The Military-Industrial Complex: Listening to the Senate-Armed-Services-Committee debates induces fearful foreboding.  Members argued for more money to maintain weapons for endless future wars, not for preventing them.  They claim the nation must modernize, simplify, and make more usable its already-world-destroying nuclear arsenal.  The bloated 2016 budget could finalize between $572 and $682 billion. Too little heed has been paid to Eisenhower’s warning that this association thrives on wars and the threat of wars.  If no enemies exist, invent some.  Russia continues to be a good candidate.  Just look at its aggression in the Ukraine.  But is not the Ukraine the real Russia? Never mind, badboy Putin must be contained but would Trump be any better? Iran can be feared, forgetting the West has done far more harm to it than vice versa, There is always China in and out of favour, but above all there is Daesh and Al Qaida, and Al Shababa, and Boko Haram - the list is endless and their inhumanity does necessitate a strong military to eliminate them.  But, does not the West share the blame for their birth and existence?  How useful are current weapons?  Our errors and root causes need scrutiny and remedies.  For whose benefit do we need the US to tax and borrow the enormous sums needed to deploy 2,118,000 able-bodied men and women, 450 ICBMS, 11 Carrier Groups, 14 SSBNs, 304 navy ships, 137 USAF squadrons of which 13 are bomber and 75 fighter, and to maintain, at the moment, about 737 bases around the world when the Roman Empire flourished with 37 and the larger British with 36?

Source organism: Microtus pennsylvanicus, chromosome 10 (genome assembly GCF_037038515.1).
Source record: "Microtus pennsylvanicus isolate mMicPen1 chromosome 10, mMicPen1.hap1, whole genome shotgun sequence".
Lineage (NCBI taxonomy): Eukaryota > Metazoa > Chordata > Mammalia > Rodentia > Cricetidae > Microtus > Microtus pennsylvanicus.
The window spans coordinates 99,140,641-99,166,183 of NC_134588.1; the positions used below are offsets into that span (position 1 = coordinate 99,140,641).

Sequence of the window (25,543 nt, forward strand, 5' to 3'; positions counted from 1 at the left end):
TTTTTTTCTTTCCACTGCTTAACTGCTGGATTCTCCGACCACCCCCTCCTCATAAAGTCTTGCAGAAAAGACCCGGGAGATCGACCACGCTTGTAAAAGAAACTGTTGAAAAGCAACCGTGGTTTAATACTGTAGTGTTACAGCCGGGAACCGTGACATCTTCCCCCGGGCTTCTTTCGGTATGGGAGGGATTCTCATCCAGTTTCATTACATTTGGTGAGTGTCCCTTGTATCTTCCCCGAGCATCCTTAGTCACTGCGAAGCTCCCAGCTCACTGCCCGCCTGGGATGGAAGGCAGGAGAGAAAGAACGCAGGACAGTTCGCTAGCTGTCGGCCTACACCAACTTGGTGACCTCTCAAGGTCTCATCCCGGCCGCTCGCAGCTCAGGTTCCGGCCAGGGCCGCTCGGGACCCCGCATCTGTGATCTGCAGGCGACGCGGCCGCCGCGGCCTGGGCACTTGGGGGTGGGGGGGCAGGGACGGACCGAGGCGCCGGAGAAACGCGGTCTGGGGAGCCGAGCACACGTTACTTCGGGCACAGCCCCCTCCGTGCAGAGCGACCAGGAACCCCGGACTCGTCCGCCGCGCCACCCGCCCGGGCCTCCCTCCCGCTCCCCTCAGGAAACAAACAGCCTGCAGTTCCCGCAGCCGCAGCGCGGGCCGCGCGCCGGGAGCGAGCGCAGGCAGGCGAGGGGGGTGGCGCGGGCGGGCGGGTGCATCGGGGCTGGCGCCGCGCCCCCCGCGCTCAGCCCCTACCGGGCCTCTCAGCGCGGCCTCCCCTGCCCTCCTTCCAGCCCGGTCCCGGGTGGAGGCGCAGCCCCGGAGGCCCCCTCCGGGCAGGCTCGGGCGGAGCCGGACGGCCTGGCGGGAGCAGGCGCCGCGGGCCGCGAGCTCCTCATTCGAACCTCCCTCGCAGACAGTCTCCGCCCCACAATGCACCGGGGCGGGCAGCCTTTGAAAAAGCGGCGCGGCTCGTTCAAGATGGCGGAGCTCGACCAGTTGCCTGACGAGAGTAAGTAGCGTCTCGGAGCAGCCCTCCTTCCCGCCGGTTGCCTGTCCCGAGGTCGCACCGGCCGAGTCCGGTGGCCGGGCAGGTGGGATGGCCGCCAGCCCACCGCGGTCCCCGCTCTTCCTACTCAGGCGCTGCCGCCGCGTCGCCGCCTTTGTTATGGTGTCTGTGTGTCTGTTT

In comparison, Russia has 10 foreign bases, 8 of which are in former USSR countries.  France has 23, 8 of which are in former or current colonies, the UK has 12, 8 in former or current colonies.  Not counting Tibet, China has one (Djibouti) but does have several economic footholds in Africa and the Americas.
Germany hosts 268 US bases, a source of shame for a great country, yet a town near a US base that was set for closure  urged the German Government to persuade the US to change its mind.  For a small town it was a great source of jobs and income. Money sometimes trumps national pride.